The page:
Candidates in IPTO’s previous tender expected to re-emerge

The considerable market potential offered to investors by the power grid operator IPTO’s prospective split from parent company PPC, the main power utility, following last night’s agreement between Greek officials and the country’s creditor representatives, will surely reignite the interest of key European players.

The Greek state will acquire a 51 percent of IPTO while the other 49 percent will be sold at the bourse and to a certified European transmission system operator (TSO) through a tender.

This latter aspect of the IPTO sale, essentially a part privatization, is expected to draw the interest of major European operators as it will offer entry into a European electricity market, potential for partnerships, as well as opportunities for shares of EU funds provided for the development of European energy networks.

Italy’s Terna, which had shown the greatest interest among investors for IPTO in a recent unfinished effort made to sell a 66 percent through an international tender, before eventually withdrawing, is expected to re-emerge as a strong candidate. Terna is striving to expand its presence in southeast Europe and has made clear its intention to play a key role in the integration of the region’s electricity market. Acquiring a stake in IPTO will certainly help the Italian company’s southeast European aspirations.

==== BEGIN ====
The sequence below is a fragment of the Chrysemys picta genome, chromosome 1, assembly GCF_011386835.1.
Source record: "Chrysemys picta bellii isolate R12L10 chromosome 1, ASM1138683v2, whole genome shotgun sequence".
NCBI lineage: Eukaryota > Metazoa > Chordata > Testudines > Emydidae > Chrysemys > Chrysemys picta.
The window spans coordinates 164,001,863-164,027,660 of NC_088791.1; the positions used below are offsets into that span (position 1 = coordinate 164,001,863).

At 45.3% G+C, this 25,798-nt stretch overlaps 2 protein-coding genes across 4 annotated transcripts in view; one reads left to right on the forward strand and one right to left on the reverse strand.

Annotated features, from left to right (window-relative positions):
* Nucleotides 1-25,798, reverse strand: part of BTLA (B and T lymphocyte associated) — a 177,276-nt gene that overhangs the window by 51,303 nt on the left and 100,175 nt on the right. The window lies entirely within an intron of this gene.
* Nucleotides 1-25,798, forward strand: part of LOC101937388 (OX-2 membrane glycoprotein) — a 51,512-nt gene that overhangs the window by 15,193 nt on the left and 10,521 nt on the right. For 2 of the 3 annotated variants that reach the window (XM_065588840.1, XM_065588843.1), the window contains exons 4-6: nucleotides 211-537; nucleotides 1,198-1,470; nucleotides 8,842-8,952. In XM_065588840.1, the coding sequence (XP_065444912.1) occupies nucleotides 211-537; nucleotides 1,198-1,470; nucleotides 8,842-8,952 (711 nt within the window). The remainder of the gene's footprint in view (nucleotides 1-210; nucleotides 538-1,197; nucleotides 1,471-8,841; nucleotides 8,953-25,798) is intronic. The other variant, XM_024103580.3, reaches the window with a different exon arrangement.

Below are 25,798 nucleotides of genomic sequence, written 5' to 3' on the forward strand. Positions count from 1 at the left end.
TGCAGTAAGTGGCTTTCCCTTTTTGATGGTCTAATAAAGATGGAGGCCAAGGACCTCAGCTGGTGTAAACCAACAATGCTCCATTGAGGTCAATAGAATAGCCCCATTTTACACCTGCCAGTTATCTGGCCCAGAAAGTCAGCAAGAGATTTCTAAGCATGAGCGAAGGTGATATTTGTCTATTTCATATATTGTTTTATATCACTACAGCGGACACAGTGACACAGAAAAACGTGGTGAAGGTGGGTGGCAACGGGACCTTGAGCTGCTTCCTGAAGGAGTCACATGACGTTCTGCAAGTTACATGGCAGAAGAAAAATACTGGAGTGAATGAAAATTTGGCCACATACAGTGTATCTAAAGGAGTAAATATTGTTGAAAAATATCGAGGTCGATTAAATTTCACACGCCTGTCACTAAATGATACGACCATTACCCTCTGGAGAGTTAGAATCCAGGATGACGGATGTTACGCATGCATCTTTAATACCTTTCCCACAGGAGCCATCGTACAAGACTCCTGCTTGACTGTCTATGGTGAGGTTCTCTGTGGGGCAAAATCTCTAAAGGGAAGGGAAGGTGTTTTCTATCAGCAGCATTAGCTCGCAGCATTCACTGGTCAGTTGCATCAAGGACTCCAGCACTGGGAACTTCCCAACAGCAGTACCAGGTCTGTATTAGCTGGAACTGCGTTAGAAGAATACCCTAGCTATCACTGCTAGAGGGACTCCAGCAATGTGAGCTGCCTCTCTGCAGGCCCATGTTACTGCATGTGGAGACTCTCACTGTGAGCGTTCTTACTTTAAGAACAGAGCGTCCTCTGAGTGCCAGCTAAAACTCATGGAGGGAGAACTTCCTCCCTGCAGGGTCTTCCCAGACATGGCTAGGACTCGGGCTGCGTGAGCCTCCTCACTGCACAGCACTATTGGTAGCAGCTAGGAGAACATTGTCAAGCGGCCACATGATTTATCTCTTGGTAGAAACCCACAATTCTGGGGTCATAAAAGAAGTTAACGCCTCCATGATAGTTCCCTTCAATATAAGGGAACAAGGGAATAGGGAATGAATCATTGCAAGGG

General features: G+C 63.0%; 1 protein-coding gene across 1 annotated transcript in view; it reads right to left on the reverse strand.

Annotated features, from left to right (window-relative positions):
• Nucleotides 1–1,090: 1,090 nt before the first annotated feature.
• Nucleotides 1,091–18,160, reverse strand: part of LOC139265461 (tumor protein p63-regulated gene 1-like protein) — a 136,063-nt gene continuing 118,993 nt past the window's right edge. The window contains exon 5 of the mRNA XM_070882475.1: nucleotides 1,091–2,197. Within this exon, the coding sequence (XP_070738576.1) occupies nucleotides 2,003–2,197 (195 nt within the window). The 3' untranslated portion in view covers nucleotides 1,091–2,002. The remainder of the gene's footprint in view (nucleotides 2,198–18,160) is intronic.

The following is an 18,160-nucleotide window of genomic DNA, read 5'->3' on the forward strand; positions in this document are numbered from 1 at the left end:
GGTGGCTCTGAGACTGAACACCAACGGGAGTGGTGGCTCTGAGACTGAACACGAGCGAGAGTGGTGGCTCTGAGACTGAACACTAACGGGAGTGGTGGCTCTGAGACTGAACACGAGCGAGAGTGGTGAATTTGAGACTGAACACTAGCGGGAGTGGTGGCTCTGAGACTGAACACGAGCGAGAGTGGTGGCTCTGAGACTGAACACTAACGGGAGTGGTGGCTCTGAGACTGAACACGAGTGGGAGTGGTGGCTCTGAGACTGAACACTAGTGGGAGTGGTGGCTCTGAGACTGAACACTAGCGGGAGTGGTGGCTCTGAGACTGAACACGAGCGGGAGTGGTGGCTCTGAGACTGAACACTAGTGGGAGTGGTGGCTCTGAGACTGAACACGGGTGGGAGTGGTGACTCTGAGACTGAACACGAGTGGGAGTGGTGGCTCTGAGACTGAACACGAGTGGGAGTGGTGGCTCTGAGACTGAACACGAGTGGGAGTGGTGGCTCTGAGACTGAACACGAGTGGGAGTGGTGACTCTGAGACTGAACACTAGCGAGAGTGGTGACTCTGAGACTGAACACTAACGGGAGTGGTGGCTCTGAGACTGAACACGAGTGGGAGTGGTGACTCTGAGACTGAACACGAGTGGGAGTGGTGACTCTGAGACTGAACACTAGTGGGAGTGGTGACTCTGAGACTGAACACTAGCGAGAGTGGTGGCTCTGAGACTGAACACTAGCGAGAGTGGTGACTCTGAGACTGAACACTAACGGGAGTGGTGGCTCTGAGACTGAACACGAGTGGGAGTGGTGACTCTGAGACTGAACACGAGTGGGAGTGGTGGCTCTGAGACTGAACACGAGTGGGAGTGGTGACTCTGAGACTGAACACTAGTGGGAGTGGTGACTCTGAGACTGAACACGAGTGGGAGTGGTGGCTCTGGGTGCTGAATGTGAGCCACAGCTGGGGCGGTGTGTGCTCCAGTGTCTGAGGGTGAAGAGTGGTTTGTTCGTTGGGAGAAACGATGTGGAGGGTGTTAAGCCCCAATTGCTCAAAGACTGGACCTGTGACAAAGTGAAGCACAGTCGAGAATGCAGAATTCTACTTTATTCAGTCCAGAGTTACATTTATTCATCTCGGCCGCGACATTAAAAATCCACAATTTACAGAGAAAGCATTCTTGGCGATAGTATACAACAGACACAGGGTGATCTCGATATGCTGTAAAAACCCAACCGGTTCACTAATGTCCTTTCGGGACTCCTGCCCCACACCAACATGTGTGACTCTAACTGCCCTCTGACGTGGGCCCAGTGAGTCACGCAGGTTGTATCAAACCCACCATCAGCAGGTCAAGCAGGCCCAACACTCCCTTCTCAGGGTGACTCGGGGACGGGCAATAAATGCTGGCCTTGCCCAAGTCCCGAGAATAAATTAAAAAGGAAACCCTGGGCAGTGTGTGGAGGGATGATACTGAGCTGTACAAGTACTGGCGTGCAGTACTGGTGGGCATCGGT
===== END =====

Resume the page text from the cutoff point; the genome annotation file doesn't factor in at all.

Belgian company Elia, which had withdrawn its intererest in the recent IPTO tender prior to Terna, also has plans to expand its European market presence.

It appears that SGCC, the State Grid China Corporation, also a candidate in the unfinished IPTO tender, will not be able to seek a stake in the Greek operator through the new tender to offer part of IPTO’s 49 percent because the condition included in yesterday’s agreement restricts participation to certified European transmission system operators. However, SGCC will be able to acquire an IPTO stake through shares to be offered at the bourse. The same goes for the Canadian fund PSP and Australia’s IFM.

Preparations made for the previous unfinished tender will help swiften procedures in this latest effort. For example, the virtual data room remains open. An independent evaluation company is expected to be appointed imminently.

Issues that will need to be overcome for the procedure to make progress include offsetting PPC’s debt owed to its IPTO subsidiary. This may be factored into the compensation package to be offered to the power utility for the loss of its networks along with IPTO.